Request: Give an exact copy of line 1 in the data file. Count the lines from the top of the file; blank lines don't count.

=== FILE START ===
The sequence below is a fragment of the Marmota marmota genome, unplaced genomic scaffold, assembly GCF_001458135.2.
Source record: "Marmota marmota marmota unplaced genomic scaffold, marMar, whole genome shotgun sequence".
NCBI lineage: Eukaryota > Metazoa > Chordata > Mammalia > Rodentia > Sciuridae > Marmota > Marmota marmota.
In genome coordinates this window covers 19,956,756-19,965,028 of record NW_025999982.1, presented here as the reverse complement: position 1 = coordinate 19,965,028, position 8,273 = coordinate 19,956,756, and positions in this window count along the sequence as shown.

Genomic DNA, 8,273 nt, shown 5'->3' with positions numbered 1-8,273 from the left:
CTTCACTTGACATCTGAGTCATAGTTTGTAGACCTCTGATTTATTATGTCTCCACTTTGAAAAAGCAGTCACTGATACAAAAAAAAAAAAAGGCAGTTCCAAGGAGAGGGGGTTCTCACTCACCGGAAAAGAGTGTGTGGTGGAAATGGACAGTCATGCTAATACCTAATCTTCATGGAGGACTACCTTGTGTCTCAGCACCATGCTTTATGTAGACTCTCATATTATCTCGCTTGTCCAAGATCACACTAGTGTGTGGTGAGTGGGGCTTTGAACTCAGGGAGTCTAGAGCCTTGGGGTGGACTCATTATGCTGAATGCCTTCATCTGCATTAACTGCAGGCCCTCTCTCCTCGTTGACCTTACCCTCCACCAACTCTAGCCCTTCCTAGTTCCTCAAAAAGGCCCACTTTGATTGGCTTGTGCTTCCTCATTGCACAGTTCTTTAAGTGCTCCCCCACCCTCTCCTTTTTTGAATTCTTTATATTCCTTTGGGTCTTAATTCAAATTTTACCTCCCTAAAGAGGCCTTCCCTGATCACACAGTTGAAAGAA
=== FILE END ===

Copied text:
The sequence below is a fragment of the Marmota marmota genome, unplaced genomic scaffold, assembly GCF_001458135.2.